[…] At UC Berkeley, orientation week starting next Monday will include a mandatory session called Cal Connect. Incoming dorm residents will not only learn how to connect their computers to the university’s high-speed network, but they will be warned that access could be terminated if they transfer 6 gigabytes worth of files per week, Chamberlin said.

    Students will be briefed on some of the latest developments in copyright law, including recording industry lawsuits in April that cost four students at colleges in New York, New Jersey and Michigan between $12,000 and $17,000 each in fines.

    The orientation session will also warn students about plans by the RIAA to start filing civil lawsuits against individual file sharers by late August or early September.

    […] Today the university has streamlined the process, giving students only 24 hours to respond to an e-mail warning before cutting Internet access to get their attention.

    While supporting the idea of protecting copyrights, Chamberlin was critical of the record industry’s strategies, especially since it has cost her department about $15,000 to enforce the DMCA notices.

    Plus, the Penn State initiative (also see this) in this area are cited, albeit in little detail:

    Spanier said the music services could be provided the the same way colleges now provide cable TV connections to students, with discount fees included as part of tuition or student activities fees. He said he hopes to start pilot projects at several universities during the coming school year.

    Related link: The threats keep coming – Parents liable for kids’ P2P downloads

  • I missed this ZDNet column on the EU IP Directive; Proposed Euro law–everyone’s a crook. It discusses Ross Anderson‘s critique of the proposal: The Draft IPR Enforcement Directive — A Threat to Competition and to Liberty

  • The SCO beat goes on. A User Friendly cartoon, and a surprisingly clear column from Hiawatha Bray in today’s Boston Globe: sadly, with their &auot;new look" I cannot find today’s Upgrade column…..

    Here’s the link – eventually, it might even be possible to find it on the Globe WWW page!: Linux users have IBM on their side [pdf]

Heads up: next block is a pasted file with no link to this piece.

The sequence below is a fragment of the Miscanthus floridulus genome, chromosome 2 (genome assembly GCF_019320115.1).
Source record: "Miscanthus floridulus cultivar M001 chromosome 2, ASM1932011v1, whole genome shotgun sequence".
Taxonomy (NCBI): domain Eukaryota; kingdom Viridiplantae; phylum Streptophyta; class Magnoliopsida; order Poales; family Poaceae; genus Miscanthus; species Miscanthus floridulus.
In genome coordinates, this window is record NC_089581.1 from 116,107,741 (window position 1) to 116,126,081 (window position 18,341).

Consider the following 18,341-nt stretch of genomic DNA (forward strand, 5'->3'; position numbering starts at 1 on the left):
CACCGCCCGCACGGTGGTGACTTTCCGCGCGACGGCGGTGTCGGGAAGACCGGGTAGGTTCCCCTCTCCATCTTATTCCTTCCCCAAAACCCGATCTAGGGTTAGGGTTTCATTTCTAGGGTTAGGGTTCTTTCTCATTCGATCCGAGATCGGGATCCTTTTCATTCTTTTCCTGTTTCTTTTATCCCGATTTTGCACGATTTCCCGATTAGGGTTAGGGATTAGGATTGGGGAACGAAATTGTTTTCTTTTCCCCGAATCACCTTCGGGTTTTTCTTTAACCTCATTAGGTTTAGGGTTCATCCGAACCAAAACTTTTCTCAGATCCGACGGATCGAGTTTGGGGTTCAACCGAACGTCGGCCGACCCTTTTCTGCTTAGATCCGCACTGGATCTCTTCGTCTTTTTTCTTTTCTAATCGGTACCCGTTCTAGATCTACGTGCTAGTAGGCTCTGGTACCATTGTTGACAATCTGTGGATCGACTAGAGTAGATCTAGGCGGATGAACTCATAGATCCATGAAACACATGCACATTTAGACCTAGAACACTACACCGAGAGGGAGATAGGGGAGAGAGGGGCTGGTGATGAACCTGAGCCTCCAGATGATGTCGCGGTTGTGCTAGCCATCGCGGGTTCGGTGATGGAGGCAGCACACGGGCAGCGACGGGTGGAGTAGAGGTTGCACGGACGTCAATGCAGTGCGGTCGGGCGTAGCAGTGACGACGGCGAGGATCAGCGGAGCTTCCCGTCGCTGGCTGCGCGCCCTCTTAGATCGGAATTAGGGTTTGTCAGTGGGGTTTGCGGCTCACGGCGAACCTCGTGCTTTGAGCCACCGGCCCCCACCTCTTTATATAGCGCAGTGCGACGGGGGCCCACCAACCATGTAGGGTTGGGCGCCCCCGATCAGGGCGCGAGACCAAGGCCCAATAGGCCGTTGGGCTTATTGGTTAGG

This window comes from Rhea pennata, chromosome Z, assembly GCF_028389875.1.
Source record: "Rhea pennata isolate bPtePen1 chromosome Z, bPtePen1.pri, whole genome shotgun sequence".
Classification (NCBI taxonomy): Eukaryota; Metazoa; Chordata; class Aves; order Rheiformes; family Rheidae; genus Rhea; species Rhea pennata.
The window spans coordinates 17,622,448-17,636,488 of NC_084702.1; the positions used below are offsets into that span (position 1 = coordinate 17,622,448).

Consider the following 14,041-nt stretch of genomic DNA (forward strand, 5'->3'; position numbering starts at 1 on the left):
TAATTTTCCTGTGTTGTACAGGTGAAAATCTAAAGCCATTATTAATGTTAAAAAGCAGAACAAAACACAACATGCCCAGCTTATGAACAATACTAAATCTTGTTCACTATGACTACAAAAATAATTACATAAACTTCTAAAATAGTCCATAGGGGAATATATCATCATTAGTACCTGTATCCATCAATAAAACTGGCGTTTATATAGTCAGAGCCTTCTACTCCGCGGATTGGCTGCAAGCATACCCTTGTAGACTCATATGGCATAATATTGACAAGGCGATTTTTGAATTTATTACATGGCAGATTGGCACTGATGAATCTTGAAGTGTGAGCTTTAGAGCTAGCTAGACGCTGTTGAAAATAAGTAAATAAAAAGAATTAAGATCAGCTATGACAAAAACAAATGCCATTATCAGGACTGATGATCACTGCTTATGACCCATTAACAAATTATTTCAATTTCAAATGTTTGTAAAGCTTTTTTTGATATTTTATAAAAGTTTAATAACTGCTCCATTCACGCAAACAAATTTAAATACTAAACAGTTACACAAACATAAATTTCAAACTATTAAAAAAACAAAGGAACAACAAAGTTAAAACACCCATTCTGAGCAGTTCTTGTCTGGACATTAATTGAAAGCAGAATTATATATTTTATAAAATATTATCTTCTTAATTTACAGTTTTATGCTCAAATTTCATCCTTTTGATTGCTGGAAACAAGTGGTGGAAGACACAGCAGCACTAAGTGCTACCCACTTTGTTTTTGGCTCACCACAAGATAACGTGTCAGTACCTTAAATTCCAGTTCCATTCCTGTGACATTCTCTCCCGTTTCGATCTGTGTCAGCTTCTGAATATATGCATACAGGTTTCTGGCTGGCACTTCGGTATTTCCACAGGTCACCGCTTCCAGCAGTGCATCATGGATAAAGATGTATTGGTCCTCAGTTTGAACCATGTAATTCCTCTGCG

[The EFF’s Eben] Moglen argues that even if IBM misappropriated SCO software, that’s a matter between IBM and SCO, not the users of Linux. Suppose you buy a book containing plagiarized material. The victim of the plagiarism could sue the publisher and the author, but he’d never get a dime from you or anyone else who’d merely bought the book. Moglen believes the same principle should apply to software.

    But apart from this, Moglen believes that SCO cut its own throat when it demanded licensing fees from Linux users. To understand why, you’ve got to know a little about the license that governs the use of Linux software.

    It’s called the General Public License, or GPL, and it was born at the Free Software Foundation, a Cambridge-based outfit with a theological commitment to the unfettered exchange of computer code. Most computer software licenses set strict limits on copying and modification of the code. But code licensed under the GPL can be copied and modified freely. And nobody can levy additional licensing fees on software distributed under the GPL.

    Which raises a problem for SCO Group. Up until May, SCO was itself a Linux distributor, and Linux can only be legally distributed under the terms of the GPL. Under that license, SCO cannot demand additional licensing fees on the software. The moment SCO did so, it violated the license.